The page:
[quote_simple]Al Sharpton: Say what, my brother?
Louis Farrakhan: Saywhat’s right field. Mybrother is catching.
Al Sharpton: So, now, Mybrother’s catching.
Louis Farrakhan: Right on.
Al Sharpton: So where’s Aconspiracy? Preach on.
Louis Farrakhan: No, Righton is in left field, Aconspiracy is at third,
and Mybrother is catching, Preachon.
Al Sharpton: Preach on?
Louis Farrakhan: That’s right, Preachon.
Al Sharpton: Amen.
Louis Farrakhan: Is playing center field.
Al Sharpton: Say what?
Louis Farrakhan: In right field.
This is skit displays not only satire but how David Alan Grier and Damon Wayans — as well as the show itself — did not have to rely on shock value or physical comedy. They’re all students of the comedy game because, as I stated earlier, comedy is a science. I shouldn’t even say “students of the game,” as by then they were teaching a Masters class in comedy themselves. Not only do Wayans and Grier bring new life to a classic skit, they modify it for their characters, Sharpton and Farrakhan, thereby making his an homage for those familiar with the original skit and a sketch that can stand on its own for those unfamiliar with the original body of work. There are so many layers to how perfectly it was executed. It’s intricacies like this that, to this day, make me go into the every crevice of detail when I craft a joke, draft a comedic essay, or write a performance piece.
When we move to talking about the skits that clearly did age well, In Living Color still got bangers. I find myself coming back to the one with Jim Carrey as a police instructor training a new set of cadets in a police academy that can still be applied to today. The skit calls attention to the blue code of silence and police instructed to take out the camera men — the media — so no evidence can be used against them. This is a sketch that’s almost thirty years old, but is still as applicable a social commentary then as it is what we’re living daily here in America now.
Remember that “reggae” song “Informer”? Performed by Snow, the white guy from Canada (it gets better) that spoke in a fake patois? Yeah, that shit was a #1 hit for seven weeks. In Living Color did social commentary on that whole ordeal in one of their musical parodies “Imposter” and had bars on Snow’s cultural appropriation, privilege, and the reggae artist that criticized watered-down reggae taking over the true form. Not only is that parody riddled with bars but Carrey’s delivery was incredible.
When Tommy Davidson’s character steps on the track and says, “I rap in your songs with the best of my ability / You need a Black man to increase your credibility,” you can see how that portrays certain white pop stars (I won’t name them, you already know) who used Black performers as a cosign to get what they need from, say, hip-hop, and then jump back over to solely being white once that well runs dry. Davidson’s bars echo what’s still happening in the music industry — as well as others — damn near thirty years later.
There are numerous segments we can dissect under the lens of progress of comedy today. The segments continue to be lessons on what works won’t stand through time, and what will ring true perhaps forever. That being said, I feel that there’s one sketch on the that to me is the most underrated and the most overlooked sketch whenever we reminisce about In Living Color. Personally, I’ll even go so far as to say this sketch is underrated throughout comedy and sketch shows. Period. T’Keyah Crystal Keymáh’s Black World is the most well-rounded comedy sketch I have ever seen. I constantly find myself coming back to the ins and outs of this sketch’s musings.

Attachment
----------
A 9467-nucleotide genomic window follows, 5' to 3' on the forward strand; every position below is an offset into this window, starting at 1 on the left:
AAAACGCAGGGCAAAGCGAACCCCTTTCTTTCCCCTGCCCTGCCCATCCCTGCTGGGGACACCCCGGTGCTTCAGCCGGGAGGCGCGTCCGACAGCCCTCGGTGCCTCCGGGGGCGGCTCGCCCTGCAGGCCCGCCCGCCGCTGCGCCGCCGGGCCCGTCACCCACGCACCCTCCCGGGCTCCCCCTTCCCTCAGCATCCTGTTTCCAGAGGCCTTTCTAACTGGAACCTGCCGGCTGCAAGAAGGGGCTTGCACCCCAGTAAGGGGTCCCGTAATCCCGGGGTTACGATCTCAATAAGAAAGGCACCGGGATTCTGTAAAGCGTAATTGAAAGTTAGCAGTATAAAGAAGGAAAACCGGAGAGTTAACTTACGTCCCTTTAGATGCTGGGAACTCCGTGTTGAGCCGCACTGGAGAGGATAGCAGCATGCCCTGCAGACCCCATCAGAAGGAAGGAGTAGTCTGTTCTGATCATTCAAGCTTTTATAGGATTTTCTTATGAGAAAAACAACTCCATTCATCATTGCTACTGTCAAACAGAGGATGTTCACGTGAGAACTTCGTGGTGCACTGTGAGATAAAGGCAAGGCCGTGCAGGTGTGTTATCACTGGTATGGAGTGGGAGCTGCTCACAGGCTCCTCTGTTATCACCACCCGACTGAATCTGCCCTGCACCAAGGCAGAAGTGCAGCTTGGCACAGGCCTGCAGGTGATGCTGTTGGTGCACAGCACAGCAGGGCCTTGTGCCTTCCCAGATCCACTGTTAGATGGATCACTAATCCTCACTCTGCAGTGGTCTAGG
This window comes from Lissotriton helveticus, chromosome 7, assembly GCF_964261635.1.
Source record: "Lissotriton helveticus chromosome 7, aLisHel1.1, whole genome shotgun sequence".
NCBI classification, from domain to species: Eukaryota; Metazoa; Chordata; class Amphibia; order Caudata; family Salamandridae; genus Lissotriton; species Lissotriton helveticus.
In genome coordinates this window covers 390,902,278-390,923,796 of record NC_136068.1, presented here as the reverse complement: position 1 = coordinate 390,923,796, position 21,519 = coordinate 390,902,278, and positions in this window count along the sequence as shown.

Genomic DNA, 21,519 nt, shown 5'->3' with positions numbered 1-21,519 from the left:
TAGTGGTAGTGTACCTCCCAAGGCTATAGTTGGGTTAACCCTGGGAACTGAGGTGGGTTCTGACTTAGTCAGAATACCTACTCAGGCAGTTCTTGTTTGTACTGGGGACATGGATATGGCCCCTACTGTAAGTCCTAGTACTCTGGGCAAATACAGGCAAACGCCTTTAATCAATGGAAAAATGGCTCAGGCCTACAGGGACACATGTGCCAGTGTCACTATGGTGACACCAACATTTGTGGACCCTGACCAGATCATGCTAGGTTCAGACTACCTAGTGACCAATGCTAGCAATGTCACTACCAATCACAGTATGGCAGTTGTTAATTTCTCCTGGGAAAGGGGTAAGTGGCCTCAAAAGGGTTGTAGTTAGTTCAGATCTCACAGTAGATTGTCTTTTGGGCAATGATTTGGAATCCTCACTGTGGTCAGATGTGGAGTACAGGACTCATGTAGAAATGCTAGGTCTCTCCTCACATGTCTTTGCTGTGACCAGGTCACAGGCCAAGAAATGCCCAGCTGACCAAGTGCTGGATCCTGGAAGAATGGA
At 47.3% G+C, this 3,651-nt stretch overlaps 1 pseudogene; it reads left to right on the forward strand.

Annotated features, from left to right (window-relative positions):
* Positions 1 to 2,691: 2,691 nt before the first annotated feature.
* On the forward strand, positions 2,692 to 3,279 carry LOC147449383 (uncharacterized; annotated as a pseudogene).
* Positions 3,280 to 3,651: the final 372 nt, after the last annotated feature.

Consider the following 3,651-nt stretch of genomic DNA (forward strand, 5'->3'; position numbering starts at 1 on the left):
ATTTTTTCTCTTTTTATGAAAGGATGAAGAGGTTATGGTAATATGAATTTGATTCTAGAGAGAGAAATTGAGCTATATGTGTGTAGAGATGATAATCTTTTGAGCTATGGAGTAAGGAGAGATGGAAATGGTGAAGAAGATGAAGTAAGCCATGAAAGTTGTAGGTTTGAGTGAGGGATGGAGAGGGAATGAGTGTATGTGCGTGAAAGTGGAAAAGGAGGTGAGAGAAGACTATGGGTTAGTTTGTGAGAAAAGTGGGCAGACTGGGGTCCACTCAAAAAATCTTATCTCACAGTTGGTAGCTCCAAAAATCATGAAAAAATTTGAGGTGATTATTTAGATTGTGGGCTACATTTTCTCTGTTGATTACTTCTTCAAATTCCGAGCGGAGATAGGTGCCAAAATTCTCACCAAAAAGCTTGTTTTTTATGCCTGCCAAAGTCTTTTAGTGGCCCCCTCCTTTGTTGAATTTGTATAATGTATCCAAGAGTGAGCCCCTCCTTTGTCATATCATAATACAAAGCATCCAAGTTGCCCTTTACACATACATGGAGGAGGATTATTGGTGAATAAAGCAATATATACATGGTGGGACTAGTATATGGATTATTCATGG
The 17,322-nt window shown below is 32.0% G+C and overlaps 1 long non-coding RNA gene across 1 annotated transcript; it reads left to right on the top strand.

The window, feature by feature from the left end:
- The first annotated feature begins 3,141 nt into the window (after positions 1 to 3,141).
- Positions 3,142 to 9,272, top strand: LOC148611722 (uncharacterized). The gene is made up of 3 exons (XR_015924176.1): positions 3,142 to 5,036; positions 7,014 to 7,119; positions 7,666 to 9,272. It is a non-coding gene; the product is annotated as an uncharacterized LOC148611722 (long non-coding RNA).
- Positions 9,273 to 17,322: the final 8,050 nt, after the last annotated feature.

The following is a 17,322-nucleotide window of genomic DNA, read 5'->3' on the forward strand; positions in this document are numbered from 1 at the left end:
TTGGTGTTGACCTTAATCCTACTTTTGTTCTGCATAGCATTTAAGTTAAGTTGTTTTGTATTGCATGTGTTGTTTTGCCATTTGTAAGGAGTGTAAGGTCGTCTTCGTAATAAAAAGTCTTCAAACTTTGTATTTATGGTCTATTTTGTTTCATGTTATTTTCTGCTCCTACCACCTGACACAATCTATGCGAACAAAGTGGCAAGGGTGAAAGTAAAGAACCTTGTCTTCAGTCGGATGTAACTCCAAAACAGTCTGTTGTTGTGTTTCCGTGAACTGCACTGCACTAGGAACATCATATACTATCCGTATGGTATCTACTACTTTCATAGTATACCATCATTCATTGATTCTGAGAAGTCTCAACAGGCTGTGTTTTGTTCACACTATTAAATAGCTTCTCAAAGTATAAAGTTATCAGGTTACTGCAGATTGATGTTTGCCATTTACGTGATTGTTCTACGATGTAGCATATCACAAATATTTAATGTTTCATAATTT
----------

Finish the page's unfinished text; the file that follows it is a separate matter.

T’Keyah plays Crissie, a young kid waiting for her mother to finish her nightly job of cleaning the theaters. For the next three minutes, Crissie takes us into her imagination via Black World, where all the Black people have all the money, all the dolls are Black with Black hair and Black noses, and the schools have new books… and this sketch is funny and heartbreaking at the same damn time. T’Keyah is acting her ass off, giving the audience social commentary, satire, and experiences with racism as well as being hella aware. T’Keyah is displaying how even Black children are socially aware of their surroundings and the prejudices and discrimination they face daily.
“and the white people don’t follow you around and ask you if you have some money, like they know you didn’t have any money, because your mother didn’t give you any money, because she didn’t have any money… because-they- because they not there anyway because the Black people own the store and they are nice to you — and the white people — I dunno where they are. The must be back in white world.”
The skit even takes a political turn by celebrating that South Africa is free and its political prisoners freed. This segment aired on May 12th, 1990. T’Keyah character is referencing the beginning of the talks to end apartheid in South Africa which started 1990 and ended in 1994. I love how this skit did not only navigate oppression in the U.S., but moved away from stateside in recognizing a different struggle, oppression, and progress overseas. This skit moves so much and is so genius, you can’t tell me it’s not a poem.
Having strangers in an audience to laugh is one thing, being able to weave in satire and social commentary is another; but when you can thread tragedy, pathos, and a hint of heartbreak as well? Look at how all that Black joy T’Keyah has in Black World, where all the oppression is gone juxtaposed to when it’s time to leave and go back to the harsh reality. The skit shows such flexibility in what you’re able to do with comedy. T’Keyah Crystal Keymáh can never get enough credit for dropping those bars. And I will take that to my grave. I will build a log cabin on that hill and die on it.
I constantly refer back to In Living Color as a peak excellence in the execution of crafting a message and coming through with its delivery. I owe a lot of how I navigate through the world using humor *cough* mostly as a defense mechanism, don’t judge me *Ahem* to In Living Color, as well as my respect for comedy as an art, and comedians as artists. And it’s a tough art, but one that’s constantly evolving and improving itself. If you are willing to do the same, regardless of your art form, then you can stand the test of time too.
Drop a few of your favorite In Living Color sketches in the comments. Which ones still stand out to you today? Which were overlooked? Let us know in the comments section and keep the dialogue going.